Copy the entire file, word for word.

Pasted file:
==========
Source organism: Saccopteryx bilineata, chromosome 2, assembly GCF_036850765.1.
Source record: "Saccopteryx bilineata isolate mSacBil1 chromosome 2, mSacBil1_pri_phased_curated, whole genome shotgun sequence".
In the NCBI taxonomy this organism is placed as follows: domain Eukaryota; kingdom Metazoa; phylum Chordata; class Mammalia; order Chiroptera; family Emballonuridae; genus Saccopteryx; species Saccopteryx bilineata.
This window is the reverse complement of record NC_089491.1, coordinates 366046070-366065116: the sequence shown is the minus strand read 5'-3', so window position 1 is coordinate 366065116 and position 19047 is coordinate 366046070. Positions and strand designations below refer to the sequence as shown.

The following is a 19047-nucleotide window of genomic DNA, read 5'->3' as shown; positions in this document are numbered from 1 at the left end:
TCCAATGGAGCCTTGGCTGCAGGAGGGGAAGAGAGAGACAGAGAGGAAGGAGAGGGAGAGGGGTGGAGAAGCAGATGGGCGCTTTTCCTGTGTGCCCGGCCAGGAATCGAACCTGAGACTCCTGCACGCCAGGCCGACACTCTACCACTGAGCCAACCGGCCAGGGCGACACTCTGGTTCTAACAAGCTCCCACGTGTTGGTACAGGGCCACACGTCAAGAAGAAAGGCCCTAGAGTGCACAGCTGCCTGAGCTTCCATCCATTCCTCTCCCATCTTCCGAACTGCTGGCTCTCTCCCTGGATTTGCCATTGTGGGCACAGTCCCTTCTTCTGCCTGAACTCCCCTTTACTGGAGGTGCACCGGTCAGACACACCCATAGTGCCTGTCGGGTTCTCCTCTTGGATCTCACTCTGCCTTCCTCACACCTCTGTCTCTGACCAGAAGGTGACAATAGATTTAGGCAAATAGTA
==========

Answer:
Source organism: Saccopteryx bilineata, chromosome 2, assembly GCF_036850765.1.
Source record: "Saccopteryx bilineata isolate mSacBil1 chromosome 2, mSacBil1_pri_phased_curated, whole genome shotgun sequence".
In the NCBI taxonomy this organism is placed as follows: domain Eukaryota; kingdom Metazoa; phylum Chordata; class Mammalia; order Chiroptera; family Emballonuridae; genus Saccopteryx; species Saccopteryx bilineata.
This window is the reverse complement of record NC_089491.1, coordinates 366046070-366065116: the sequence shown is the minus strand read 5'-3', so window position 1 is coordinate 366065116 and position 19047 is coordinate 366046070. Positions and strand designations below refer to the sequence as shown.

The following is a 19047-nucleotide window of genomic DNA, read 5'->3' as shown; positions in this document are numbered from 1 at the left end:
TCCAATGGAGCCTTGGCTGCAGGAGGGGAAGAGAGAGACAGAGAGGAAGGAGAGGGAGAGGGGTGGAGAAGCAGATGGGCGCTTTTCCTGTGTGCCCGGCCAGGAATCGAACCTGAGACTCCTGCACGCCAGGCCGACACTCTACCACTGAGCCAACCGGCCAGGGCGACACTCTGGTTCTAACAAGCTCCCACGTGTTGGTACAGGGCCACACGTCAAGAAGAAAGGCCCTAGAGTGCACAGCTGCCTGAGCTTCCATCCATTCCTCTCCCATCTTCCGAACTGCTGGCTCTCTCCCTGGATTTGCCATTGTGGGCACAGTCCCTTCTTCTGCCTGAACTCCCCTTTACTGGAGGTGCACCGGTCAGACACACCCATAGTGCCTGTCGGGTTCTCCTCTTGGATCTCACTCTGCCTTCCTCACACCTCTGTCTCTGACCAGAAGGTGACAATAGATTTAGGCAAATAGTA